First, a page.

SADOW: The Advocate Seems About To Invade The Shreveport Market

Substantial change may be on the way to Shreveport-area media if apparent plans by Louisiana’s largest newspaper come to fruition.

The Advocate, based in Baton Rouge but with papers also operating in New Orleans, Lafayette, and Lake Charles, looks to be poking around to publishing a version in Shreveport. Its publisher recently toured the area meeting with various individuals. One idea seemingly broached was to set up a fund to supplement area reporting, hoping to draw bucks from local individuals and corporations.

Already the Advocate has something like this in place, called the Louisiana Investigative Journalism Fund. It has a relationship with the Greater New Orleans Foundation, headed up by political operative Andy Kopplin who prior to this gig worked for Republican former Gov. Mike Foster, Democrat former Gov. Kathleen Blanco, and Democrat former New Orleans Mayor Mitch Landrieu. It allows for tax-free donations that the organization passes through and has attracted several high-profile donors plus a huge gift from the leftist Ford Foundation.

While the contemplated move would appear mainly directed at the daily Shreveport Times – which, mirroring large portions of the print media this century, has seen a precipitous decline in fortunes to the point for its claimed four-parish service area of nearly 400,000 people it now covers with one general assignment, one entertainment, and one sports reporter – it’s the publisher of the weekly FOCUS SB/The Inquisitor who has raised a squawk about it. John Settle complained about how his paper and the only one in Bossier Parish, the Bossier Press-Tribune, didn’t have the benefit of a foundation despite their many years in the community and so this development would produce an unequal playing field.

Of course, nothing stops Settle from pursuing that idea, but the fact is his weekly publication does little in the way of its own reporting, relying mostly on news releases. Nor does he have the resources of Advocate owner John Georges, whose wealth extends well into nine figures, that could buffer his newspaper and inspire confidence in advertisers.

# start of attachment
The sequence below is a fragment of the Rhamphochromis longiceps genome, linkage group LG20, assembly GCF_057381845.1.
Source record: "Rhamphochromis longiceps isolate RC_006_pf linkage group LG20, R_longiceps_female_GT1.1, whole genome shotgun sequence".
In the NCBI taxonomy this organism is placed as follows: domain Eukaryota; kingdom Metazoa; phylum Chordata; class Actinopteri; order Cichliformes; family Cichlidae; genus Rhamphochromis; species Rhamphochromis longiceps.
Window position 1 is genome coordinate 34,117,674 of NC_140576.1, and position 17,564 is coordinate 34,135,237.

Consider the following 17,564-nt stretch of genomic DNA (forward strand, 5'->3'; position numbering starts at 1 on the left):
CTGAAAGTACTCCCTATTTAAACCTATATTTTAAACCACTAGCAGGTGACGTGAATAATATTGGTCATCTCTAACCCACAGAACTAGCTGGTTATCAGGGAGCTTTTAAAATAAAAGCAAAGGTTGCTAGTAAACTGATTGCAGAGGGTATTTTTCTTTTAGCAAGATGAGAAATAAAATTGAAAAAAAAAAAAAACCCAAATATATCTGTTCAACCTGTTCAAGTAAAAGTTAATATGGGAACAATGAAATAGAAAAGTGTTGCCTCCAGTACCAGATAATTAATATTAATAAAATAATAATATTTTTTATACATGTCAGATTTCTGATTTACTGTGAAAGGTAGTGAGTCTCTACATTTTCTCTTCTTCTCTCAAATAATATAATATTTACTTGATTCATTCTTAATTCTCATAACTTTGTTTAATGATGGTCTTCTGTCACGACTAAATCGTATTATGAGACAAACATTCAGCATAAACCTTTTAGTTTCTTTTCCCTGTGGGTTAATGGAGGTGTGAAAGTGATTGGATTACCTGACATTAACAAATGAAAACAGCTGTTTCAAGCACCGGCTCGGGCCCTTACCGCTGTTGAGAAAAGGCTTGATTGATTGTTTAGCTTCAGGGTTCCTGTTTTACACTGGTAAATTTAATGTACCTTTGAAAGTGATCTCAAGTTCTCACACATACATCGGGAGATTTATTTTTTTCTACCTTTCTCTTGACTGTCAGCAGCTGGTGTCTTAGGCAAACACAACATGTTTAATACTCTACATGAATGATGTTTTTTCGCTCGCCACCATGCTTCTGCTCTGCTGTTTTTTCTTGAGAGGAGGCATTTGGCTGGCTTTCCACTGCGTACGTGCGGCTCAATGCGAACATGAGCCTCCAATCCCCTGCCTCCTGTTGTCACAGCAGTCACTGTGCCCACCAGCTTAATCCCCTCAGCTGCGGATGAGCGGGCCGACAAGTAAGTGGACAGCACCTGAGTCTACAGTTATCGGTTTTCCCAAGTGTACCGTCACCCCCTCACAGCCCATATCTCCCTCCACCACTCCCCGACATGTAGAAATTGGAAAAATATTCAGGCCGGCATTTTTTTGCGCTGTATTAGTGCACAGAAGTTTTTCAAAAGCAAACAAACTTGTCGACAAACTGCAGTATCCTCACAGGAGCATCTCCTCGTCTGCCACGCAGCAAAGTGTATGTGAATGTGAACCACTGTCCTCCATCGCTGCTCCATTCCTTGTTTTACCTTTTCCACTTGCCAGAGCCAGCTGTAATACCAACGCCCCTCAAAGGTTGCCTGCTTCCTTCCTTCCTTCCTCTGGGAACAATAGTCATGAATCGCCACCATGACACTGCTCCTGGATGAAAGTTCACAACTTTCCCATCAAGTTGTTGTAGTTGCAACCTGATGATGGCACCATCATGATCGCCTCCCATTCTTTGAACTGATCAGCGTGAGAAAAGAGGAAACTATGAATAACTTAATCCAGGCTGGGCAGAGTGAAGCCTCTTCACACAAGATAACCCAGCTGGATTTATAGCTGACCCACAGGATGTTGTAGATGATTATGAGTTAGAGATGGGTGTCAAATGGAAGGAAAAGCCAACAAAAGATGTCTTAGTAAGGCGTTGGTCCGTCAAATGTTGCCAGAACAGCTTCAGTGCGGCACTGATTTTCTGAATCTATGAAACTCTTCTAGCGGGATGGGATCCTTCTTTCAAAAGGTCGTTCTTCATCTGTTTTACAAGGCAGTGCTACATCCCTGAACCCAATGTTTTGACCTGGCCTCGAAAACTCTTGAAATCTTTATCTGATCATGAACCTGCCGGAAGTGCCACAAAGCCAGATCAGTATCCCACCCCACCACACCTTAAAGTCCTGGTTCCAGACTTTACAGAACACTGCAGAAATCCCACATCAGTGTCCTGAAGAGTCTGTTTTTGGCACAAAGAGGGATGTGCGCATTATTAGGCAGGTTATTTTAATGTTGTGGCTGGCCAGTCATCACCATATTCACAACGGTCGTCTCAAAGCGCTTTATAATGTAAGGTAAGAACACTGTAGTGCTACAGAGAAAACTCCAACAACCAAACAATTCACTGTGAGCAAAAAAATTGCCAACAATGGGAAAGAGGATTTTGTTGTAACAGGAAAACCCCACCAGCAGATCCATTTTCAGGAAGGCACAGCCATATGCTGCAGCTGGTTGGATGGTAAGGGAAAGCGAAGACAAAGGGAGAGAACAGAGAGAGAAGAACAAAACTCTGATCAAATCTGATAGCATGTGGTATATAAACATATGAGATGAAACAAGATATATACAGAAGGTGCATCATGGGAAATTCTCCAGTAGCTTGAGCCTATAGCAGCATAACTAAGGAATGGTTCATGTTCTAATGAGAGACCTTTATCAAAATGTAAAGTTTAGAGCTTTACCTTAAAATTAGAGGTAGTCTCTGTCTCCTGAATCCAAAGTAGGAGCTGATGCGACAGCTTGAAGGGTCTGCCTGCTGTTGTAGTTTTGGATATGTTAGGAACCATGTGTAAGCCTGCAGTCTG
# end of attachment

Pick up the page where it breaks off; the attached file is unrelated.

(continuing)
Yet the real story here is that the Advocate wouldn’t come sniffing around if the local market, which also contains the niche weekly newspaper and historically black-owned Shreveport Sun, had papers sufficiently been covering the news, especially outside of sports and entertainment. One GA reporter from the Times can cover only the occasional story about politics with nothing approaching regular coverage of governments and their institutions.


The weekly papers do little better when it comes to local news. Rarely does FOCUS SB (it is half of an issue, with the other Inquisitor portion dominated by news releases from local law enforcement and mug shots of their arrestees) provide original news reporting on government actions, while the Press-Tribune essentially abandoned local coverage other than sports months ago and now also relies heavily on news releases and content cribbed from other sites that distribute state news freely.

And what little local hard news appears in coverage mostly concerns Caddo Parish. Maybe twice a month the Press-Tribune will run the news releases put out by Bossier Parish or Bossier City, and once in a blue moon either the Times or FOCUS SB will do even that. Rarely is any original reporting presented; for that, interested consumers would have to turn to the web sites of local television stations or KEEL radio where items about Caddo governments, both original and news releases, are fairly frequent and occasionally some Bossier coverage pops up as well. Of course, these crib from what these outlets broadcast. The most comprehensive original reporting about Bossier comes from a nontraditional media outlet, the web site BossierNow.

Area newspapers also virtually have discontinued any local opinion pieces. If it weren’t for FOCUS SB, it would be zero, and almost all of those feature Caddo governments. It’s little wonder why alternative providers of opinion about Bossier politics, such as the Bossier Views newsletter (mirrored in BossierNow), Bossier Watch narrowcast, and the 2 Guys 1 Sidewalk podcasts, each have built consumer bases in the hundreds.

Simply put, as far as print newspapers go, Caddo and Bossier politics reporting, whether news or opinion, is dramatically underserved, with it on Bossier almost essentially nonexistent. There’s a huge vacuum waiting for filling by an outlet willing to commit resources, and that could be the Advocate. It’s better something does that than leave the present inadequate efforts in place as the only print news sources.



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